September 16
Discuss Project proposal... Guidelines are now on the web! Form partnerships?

Review from last class:

Number of polygons
around a vertex
Equation for angle sum = 360 Equivalent Arithmetic equation Solutions to the arithmetic equations.
3: n , k, p 180 - 360/n+180 - 360/k+180 - 360/p = 360 1/n+1/k+1/p =1/2  6 6 6 5 5 10 4 5 20 4 6 12 4 8 8 3 7 42 3 8 24 3 9 18 3 10 15 3 12 12

4:  n, k, p, z 180 - 360/n+180 - 360/k+180 - 360/p 180 - 360/z = 360 1/n+1/k+1/p +1/z =2/2 =1  4 4 4 4 3 3 4 12 3 3 6 6 3 4 4 6

5:  n, k, p, z, w 180 - 360/n+180 - 360/k+180 - 360/p+180 - 360/z+180 - 360/w = 360 1/n+1/k+1/p +1/z+1/w =3/2  3 3 3 3 6 3 3 3 4 4

• Local consideration about a polygon:
• Examples: If there is an equilateral triangle involved with 2 other polygons, then the other two ploygons must have the same number of sides. Because: if there were two different polygons aroung the triangle, then on vertex would not have all three polygons sharing that vertex. (such as 3-10-15)
• Similar considerations can eliminate tilings using a single pentagon and two other distinct tiles. (such as 4-5-20).

• Semiregular Tilings: global results!
Look at the results using wingeometry.
• Student lesson (Math Forum) a place for further explorations on-line.
• Show FAPP video on Patterns
• as review of tilings so far and
• Introduces Penrose Tiles  K&M section 4.3 as source for possible protfolio/project ideas.
Duality Activity
Why is this called "duality"?
Back and forth in the construction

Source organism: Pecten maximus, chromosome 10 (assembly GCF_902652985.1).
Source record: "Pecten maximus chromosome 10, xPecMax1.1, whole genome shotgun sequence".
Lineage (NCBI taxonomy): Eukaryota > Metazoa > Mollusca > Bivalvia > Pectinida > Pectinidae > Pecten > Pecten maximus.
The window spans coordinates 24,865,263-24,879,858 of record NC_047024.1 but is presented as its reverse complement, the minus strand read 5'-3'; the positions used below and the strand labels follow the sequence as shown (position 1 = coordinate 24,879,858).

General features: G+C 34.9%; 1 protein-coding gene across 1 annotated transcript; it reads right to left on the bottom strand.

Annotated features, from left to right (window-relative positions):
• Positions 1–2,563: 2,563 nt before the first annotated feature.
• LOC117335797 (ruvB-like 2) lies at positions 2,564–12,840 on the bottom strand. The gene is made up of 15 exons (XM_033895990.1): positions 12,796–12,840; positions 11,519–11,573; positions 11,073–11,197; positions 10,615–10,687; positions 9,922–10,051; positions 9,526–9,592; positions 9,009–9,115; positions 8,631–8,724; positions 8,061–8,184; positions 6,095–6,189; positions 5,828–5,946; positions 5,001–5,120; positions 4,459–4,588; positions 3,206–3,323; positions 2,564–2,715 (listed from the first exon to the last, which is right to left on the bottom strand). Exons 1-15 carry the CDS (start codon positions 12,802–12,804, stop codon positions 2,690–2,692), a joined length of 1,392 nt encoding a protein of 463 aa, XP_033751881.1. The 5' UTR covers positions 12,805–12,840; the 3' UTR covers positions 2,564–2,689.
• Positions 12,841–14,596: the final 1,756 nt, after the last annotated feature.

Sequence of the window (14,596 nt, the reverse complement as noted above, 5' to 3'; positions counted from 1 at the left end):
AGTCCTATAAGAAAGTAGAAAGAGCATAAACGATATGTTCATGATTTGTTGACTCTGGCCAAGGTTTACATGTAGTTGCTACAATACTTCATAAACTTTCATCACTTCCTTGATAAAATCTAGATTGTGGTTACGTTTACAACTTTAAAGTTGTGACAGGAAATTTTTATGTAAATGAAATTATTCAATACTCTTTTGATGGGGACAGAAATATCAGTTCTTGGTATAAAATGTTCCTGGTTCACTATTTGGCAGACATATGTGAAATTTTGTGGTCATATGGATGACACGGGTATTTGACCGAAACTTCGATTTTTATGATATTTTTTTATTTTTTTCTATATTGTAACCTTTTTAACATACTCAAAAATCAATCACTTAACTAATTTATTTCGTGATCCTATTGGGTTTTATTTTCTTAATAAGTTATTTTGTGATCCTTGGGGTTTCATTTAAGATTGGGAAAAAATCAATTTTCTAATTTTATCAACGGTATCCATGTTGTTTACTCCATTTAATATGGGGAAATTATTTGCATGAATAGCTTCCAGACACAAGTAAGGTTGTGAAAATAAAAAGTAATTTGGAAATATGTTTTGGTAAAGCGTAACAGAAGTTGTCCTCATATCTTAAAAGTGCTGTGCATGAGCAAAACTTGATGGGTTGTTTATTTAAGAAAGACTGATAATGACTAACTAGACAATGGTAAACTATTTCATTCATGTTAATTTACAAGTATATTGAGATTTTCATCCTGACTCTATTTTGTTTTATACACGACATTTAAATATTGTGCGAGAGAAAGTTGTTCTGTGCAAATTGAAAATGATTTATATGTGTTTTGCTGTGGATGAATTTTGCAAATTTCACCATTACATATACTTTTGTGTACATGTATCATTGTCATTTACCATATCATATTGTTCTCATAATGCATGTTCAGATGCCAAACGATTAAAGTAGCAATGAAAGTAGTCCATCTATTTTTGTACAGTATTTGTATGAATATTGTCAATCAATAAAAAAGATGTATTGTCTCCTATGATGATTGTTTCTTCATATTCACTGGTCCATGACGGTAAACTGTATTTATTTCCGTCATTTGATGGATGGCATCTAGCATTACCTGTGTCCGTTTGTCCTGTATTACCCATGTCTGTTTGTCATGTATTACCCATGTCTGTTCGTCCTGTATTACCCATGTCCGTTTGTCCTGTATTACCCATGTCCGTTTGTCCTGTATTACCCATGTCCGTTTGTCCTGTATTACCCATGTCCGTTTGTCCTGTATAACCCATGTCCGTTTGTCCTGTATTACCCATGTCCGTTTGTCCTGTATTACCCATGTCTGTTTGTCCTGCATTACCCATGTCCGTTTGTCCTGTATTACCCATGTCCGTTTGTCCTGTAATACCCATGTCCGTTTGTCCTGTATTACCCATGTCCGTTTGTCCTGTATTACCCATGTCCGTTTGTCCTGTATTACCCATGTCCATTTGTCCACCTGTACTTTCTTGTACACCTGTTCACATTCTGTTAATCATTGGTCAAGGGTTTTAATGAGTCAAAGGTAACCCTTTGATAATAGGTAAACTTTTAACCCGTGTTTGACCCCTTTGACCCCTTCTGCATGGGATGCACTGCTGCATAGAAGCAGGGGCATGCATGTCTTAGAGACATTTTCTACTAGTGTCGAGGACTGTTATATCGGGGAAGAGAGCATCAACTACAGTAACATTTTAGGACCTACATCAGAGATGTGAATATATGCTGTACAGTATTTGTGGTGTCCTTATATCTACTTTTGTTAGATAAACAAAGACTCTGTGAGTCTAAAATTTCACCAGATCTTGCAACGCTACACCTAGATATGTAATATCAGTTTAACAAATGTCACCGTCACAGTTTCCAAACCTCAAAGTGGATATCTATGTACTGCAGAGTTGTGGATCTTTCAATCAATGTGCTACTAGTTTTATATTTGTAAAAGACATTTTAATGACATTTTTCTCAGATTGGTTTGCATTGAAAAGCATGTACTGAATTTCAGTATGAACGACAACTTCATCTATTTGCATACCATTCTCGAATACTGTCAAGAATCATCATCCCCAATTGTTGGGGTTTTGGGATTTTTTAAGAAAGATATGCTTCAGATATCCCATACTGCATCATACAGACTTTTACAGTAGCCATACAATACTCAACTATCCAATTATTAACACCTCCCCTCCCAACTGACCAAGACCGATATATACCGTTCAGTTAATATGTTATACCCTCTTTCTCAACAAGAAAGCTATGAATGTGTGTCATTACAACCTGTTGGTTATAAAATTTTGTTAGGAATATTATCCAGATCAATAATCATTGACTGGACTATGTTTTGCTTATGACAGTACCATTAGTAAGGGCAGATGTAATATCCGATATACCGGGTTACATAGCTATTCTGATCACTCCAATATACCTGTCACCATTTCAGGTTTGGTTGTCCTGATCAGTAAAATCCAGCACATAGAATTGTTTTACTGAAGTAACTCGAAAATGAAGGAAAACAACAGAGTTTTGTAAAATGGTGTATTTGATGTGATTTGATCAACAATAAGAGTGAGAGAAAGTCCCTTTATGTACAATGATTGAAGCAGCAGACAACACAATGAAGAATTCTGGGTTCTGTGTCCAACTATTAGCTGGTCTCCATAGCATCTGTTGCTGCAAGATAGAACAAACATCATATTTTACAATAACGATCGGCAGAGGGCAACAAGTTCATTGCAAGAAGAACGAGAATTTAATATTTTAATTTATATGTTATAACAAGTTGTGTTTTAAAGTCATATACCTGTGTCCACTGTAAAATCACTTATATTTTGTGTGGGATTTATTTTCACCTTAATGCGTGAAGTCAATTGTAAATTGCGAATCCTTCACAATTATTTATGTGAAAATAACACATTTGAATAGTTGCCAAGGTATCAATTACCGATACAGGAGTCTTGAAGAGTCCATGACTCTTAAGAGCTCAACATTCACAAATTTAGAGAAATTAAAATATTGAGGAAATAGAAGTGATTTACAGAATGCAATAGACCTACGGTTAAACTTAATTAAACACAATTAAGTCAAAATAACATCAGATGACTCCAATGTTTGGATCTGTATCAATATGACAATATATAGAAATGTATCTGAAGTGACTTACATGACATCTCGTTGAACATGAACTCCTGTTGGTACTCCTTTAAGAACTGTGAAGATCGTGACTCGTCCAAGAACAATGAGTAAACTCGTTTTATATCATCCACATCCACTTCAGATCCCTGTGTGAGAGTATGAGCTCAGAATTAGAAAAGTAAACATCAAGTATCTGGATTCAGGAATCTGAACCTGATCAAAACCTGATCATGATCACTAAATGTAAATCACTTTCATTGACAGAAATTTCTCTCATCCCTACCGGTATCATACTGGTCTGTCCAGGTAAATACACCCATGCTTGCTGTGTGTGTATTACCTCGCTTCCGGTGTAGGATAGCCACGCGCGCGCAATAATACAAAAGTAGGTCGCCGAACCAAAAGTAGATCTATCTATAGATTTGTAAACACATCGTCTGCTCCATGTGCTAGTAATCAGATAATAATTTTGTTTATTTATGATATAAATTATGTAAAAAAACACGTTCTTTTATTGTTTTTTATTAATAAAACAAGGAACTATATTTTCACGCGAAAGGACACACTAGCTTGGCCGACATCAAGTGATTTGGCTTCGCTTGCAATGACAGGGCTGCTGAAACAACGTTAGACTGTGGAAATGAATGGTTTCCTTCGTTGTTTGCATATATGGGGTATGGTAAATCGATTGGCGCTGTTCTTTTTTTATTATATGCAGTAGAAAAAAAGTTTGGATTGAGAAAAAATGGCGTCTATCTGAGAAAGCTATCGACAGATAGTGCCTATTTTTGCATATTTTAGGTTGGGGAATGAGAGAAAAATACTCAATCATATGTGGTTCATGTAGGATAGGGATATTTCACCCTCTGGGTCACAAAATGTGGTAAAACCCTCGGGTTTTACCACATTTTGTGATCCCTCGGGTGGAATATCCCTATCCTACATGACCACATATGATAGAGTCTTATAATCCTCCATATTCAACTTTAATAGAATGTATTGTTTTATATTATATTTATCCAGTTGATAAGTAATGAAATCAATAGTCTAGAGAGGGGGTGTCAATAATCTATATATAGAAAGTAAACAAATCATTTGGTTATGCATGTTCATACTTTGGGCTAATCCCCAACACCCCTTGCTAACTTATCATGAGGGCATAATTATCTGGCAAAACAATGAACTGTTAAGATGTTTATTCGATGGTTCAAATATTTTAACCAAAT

We place a point in each  region(polygon) .
Every vertex of the old figure is surrounded by a region( polygon) in the new figure.
"Having two forms"...   point.... region

Other dualities?
 right rich light good life up hot short right sweet denotation salt sun male yin left poor dark evil death down cold tall wrong sour connotation pepper moon female yang

Symmetry Ideas
• Reflective symmetry: BI LATERAL SYmMETRY
• Folding line: "axis of symmetry"
• The "flip."
• The "mirror."
• • R(P) = P'  : A Transformation. Before: P .... After : P'

• If P is on the line (axis), then F(P)=P. "P remains fixed by the reflection."
• If P is not on the axis, then the line PP' is perpendicular to the axis and if Q is the point of intersection of PP' with the axis then m(PQ) = m(p'Q).

• Definition: We say F has a reflective symmetry wrt a line l if  there is a reflection  R about the line l where  R(P) is still an element of F for every P in F....i.e.. R (F) = F.
• Examples of reflective symmetry:

• Rotational Symmetry.
• Center of rotation. "rotational pole" (usually O) and angle/direction of rotation.
• The "spin."
• • R(P) = P' : A transformation
• If O is the center then F(O) = O.
• If the angle is 360 then F(P) = P for all P.... called the identity transformation.
• If  the angle is between 0 and 360 then only the center remains fixed.
• For any point P the angle POP'  is the same.
• Examples of rotational symmetry.

•  Now what about finding all the reflective and rotational symmetries of a single figure?

• • Why are there only six?
• What about combining transformations to give new symmetries: